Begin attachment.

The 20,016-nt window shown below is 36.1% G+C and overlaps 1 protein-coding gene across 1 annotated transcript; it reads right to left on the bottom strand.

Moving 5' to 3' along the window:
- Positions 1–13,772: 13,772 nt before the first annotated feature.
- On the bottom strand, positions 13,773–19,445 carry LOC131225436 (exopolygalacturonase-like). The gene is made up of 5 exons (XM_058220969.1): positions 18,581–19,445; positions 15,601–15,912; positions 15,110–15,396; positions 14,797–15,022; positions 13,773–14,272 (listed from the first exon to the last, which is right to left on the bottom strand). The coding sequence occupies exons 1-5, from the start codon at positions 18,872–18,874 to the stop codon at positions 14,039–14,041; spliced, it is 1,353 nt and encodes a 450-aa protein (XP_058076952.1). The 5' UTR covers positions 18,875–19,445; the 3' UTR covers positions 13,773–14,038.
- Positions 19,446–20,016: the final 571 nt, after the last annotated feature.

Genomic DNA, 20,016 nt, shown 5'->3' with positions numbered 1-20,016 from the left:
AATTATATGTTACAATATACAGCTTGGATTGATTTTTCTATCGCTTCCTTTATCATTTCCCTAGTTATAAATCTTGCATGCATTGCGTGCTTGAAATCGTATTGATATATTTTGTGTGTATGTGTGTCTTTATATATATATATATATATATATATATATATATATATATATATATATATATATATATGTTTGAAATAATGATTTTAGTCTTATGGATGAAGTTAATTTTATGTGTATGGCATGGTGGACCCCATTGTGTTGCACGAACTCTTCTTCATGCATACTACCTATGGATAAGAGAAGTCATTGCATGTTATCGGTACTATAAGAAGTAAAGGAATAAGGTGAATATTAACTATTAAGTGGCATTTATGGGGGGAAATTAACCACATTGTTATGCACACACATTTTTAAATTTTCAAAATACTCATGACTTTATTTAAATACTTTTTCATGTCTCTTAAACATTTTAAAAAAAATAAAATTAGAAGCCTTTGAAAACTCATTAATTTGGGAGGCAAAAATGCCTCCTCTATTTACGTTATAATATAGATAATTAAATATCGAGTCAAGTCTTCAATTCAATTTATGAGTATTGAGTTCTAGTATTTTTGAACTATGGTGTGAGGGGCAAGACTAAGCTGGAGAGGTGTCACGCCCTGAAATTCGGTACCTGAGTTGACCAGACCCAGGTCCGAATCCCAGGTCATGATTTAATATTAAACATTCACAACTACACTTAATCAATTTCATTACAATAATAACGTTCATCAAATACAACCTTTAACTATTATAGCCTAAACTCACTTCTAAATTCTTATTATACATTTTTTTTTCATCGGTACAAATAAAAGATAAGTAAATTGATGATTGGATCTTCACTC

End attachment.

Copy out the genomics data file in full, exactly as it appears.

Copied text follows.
The 20,016-nt window shown below is 36.1% G+C and overlaps 1 protein-coding gene across 1 annotated transcript; it reads right to left on the bottom strand.

Moving 5' to 3' along the window:
- Positions 1–13,772: 13,772 nt before the first annotated feature.
- On the bottom strand, positions 13,773–19,445 carry LOC131225436 (exopolygalacturonase-like). The gene is made up of 5 exons (XM_058220969.1): positions 18,581–19,445; positions 15,601–15,912; positions 15,110–15,396; positions 14,797–15,022; positions 13,773–14,272 (listed from the first exon to the last, which is right to left on the bottom strand). The coding sequence occupies exons 1-5, from the start codon at positions 18,872–18,874 to the stop codon at positions 14,039–14,041; spliced, it is 1,353 nt and encodes a 450-aa protein (XP_058076952.1). The 5' UTR covers positions 18,875–19,445; the 3' UTR covers positions 13,773–14,038.
- Positions 19,446–20,016: the final 571 nt, after the last annotated feature.

Genomic DNA, 20,016 nt, shown 5'->3' with positions numbered 1-20,016 from the left:
AATTATATGTTACAATATACAGCTTGGATTGATTTTTCTATCGCTTCCTTTATCATTTCCCTAGTTATAAATCTTGCATGCATTGCGTGCTTGAAATCGTATTGATATATTTTGTGTGTATGTGTGTCTTTATATATATATATATATATATATATATATATATATATATATATATATATATATATATGTTTGAAATAATGATTTTAGTCTTATGGATGAAGTTAATTTTATGTGTATGGCATGGTGGACCCCATTGTGTTGCACGAACTCTTCTTCATGCATACTACCTATGGATAAGAGAAGTCATTGCATGTTATCGGTACTATAAGAAGTAAAGGAATAAGGTGAATATTAACTATTAAGTGGCATTTATGGGGGGAAATTAACCACATTGTTATGCACACACATTTTTAAATTTTCAAAATACTCATGACTTTATTTAAATACTTTTTCATGTCTCTTAAACATTTTAAAAAAAATAAAATTAGAAGCCTTTGAAAACTCATTAATTTGGGAGGCAAAAATGCCTCCTCTATTTACGTTATAATATAGATAATTAAATATCGAGTCAAGTCTTCAATTCAATTTATGAGTATTGAGTTCTAGTATTTTTGAACTATGGTGTGAGGGGCAAGACTAAGCTGGAGAGGTGTCACGCCCTGAAATTCGGTACCTGAGTTGACCAGACCCAGGTCCGAATCCCAGGTCATGATTTAATATTAAACATTCACAACTACACTTAATCAATTTCATTACAATAATAACGTTCATCAAATACAACCTTTAACTATTATAGCCTAAACTCACTTCTAAATTCTTATTATACATTTTTTTTTCATCGGTACAAATAAAAGATAAGTAAATTGATGATTGGATCTTCACTC